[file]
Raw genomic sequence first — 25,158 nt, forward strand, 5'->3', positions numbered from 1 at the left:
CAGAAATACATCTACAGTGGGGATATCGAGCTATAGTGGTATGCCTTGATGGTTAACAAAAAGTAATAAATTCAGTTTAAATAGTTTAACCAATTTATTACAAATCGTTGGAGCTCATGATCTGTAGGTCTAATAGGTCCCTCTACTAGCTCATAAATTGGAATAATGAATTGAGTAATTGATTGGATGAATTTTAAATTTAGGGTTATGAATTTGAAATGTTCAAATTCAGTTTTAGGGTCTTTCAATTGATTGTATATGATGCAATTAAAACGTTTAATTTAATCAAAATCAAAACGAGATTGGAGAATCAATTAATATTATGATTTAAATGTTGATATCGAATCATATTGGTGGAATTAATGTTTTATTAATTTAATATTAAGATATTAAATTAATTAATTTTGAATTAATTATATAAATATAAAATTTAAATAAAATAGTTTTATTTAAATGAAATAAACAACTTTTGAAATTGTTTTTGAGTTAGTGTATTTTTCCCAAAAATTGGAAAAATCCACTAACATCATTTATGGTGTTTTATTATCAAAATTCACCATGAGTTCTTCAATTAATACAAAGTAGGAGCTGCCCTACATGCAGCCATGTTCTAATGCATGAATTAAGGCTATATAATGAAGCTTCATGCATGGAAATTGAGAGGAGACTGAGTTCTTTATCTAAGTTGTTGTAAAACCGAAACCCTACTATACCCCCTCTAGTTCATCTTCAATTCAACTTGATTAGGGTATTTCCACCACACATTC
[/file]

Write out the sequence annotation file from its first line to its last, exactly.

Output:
Raw genomic sequence first — 25,158 nt, forward strand, 5'->3', positions numbered from 1 at the left:
CAGAAATACATCTACAGTGGGGATATCGAGCTATAGTGGTATGCCTTGATGGTTAACAAAAAGTAATAAATTCAGTTTAAATAGTTTAACCAATTTATTACAAATCGTTGGAGCTCATGATCTGTAGGTCTAATAGGTCCCTCTACTAGCTCATAAATTGGAATAATGAATTGAGTAATTGATTGGATGAATTTTAAATTTAGGGTTATGAATTTGAAATGTTCAAATTCAGTTTTAGGGTCTTTCAATTGATTGTATATGATGCAATTAAAACGTTTAATTTAATCAAAATCAAAACGAGATTGGAGAATCAATTAATATTATGATTTAAATGTTGATATCGAATCATATTGGTGGAATTAATGTTTTATTAATTTAATATTAAGATATTAAATTAATTAATTTTGAATTAATTATATAAATATAAAATTTAAATAAAATAGTTTTATTTAAATGAAATAAACAACTTTTGAAATTGTTTTTGAGTTAGTGTATTTTTCCCAAAAATTGGAAAAATCCACTAACATCATTTATGGTGTTTTATTATCAAAATTCACCATGAGTTCTTCAATTAATACAAAGTAGGAGCTGCCCTACATGCAGCCATGTTCTAATGCATGAATTAAGGCTATATAATGAAGCTTCATGCATGGAAATTGAGAGGAGACTGAGTTCTTTATCTAAGTTGTTGTAAAACCGAAACCCTACTATACCCCCTCTAGTTCATCTTCAATTCAACTTGATTAGGGTATTTCCACCACACATTC